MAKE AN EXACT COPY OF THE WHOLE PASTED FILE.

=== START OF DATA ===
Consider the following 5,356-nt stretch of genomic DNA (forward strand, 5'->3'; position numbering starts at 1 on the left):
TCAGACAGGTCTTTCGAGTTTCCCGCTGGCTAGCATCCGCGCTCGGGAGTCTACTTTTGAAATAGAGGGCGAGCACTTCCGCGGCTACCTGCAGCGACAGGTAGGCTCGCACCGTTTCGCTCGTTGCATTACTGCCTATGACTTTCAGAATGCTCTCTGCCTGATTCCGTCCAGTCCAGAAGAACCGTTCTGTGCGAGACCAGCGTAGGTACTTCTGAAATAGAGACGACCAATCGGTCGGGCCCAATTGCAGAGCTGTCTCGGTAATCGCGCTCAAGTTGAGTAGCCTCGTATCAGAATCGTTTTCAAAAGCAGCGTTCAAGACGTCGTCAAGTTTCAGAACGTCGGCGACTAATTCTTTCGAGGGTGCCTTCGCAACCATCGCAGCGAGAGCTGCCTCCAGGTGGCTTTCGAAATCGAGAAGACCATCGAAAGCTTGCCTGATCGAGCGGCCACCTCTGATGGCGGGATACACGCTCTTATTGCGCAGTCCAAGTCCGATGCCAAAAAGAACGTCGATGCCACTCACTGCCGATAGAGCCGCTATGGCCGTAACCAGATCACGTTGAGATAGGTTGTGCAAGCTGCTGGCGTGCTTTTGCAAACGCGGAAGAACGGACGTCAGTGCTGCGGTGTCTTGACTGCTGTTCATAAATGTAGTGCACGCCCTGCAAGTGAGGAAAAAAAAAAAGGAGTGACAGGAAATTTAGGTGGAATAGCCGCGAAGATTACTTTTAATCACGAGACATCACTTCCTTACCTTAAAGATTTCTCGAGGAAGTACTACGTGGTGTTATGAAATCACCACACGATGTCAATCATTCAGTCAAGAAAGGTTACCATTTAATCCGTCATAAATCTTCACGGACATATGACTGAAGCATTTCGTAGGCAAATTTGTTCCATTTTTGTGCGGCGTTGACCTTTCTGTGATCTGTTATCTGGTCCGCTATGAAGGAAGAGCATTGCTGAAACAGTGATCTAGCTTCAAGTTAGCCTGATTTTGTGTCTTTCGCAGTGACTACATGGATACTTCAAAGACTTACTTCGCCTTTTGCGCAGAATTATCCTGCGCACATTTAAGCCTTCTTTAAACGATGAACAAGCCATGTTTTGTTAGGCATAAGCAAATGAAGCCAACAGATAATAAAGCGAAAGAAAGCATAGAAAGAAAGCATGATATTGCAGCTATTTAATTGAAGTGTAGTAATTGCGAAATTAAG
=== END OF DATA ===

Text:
Consider the following 5,356-nt stretch of genomic DNA (forward strand, 5'->3'; position numbering starts at 1 on the left):
TCAGACAGGTCTTTCGAGTTTCCCGCTGGCTAGCATCCGCGCTCGGGAGTCTACTTTTGAAATAGAGGGCGAGCACTTCCGCGGCTACCTGCAGCGACAGGTAGGCTCGCACCGTTTCGCTCGTTGCATTACTGCCTATGACTTTCAGAATGCTCTCTGCCTGATTCCGTCCAGTCCAGAAGAACCGTTCTGTGCGAGACCAGCGTAGGTACTTCTGAAATAGAGACGACCAATCGGTCGGGCCCAATTGCAGAGCTGTCTCGGTAATCGCGCTCAAGTTGAGTAGCCTCGTATCAGAATCGTTTTCAAAAGCAGCGTTCAAGACGTCGTCAAGTTTCAGAACGTCGGCGACTAATTCTTTCGAGGGTGCCTTCGCAACCATCGCAGCGAGAGCTGCCTCCAGGTGGCTTTCGAAATCGAGAAGACCATCGAAAGCTTGCCTGATCGAGCGGCCACCTCTGATGGCGGGATACACGCTCTTATTGCGCAGTCCAAGTCCGATGCCAAAAAGAACGTCGATGCCACTCACTGCCGATAGAGCCGCTATGGCCGTAACCAGATCACGTTGAGATAGGTTGTGCAAGCTGCTGGCGTGCTTTTGCAAACGCGGAAGAACGGACGTCAGTGCTGCGGTGTCTTGACTGCTGTTCATAAATGTAGTGCACGCCCTGCAAGTGAGGAAAAAAAAAAAGGAGTGACAGGAAATTTAGGTGGAATAGCCGCGAAGATTACTTTTAATCACGAGACATCACTTCCTTACCTTAAAGATTTCTCGAGGAAGTACTACGTGGTGTTATGAAATCACCACACGATGTCAATCATTCAGTCAAGAAAGGTTACCATTTAATCCGTCATAAATCTTCACGGACATATGACTGAAGCATTTCGTAGGCAAATTTGTTCCATTTTTGTGCGGCGTTGACCTTTCTGTGATCTGTTATCTGGTCCGCTATGAAGGAAGAGCATTGCTGAAACAGTGATCTAGCTTCAAGTTAGCCTGATTTTGTGTCTTTCGCAGTGACTACATGGATACTTCAAAGACTTACTTCGCCTTTTGCGCAGAATTATCCTGCGCACATTTAAGCCTTCTTTAAACGATGAACAAGCCATGTTTTGTTAGGCATAAGCAAATGAAGCCAACAGATAATAAAGCGAAAGAAAGCATAGAAAGAAAGCATGATATTGCAGCTATTTAATTGAAGTGTAGTAATTGCGAAATTAAG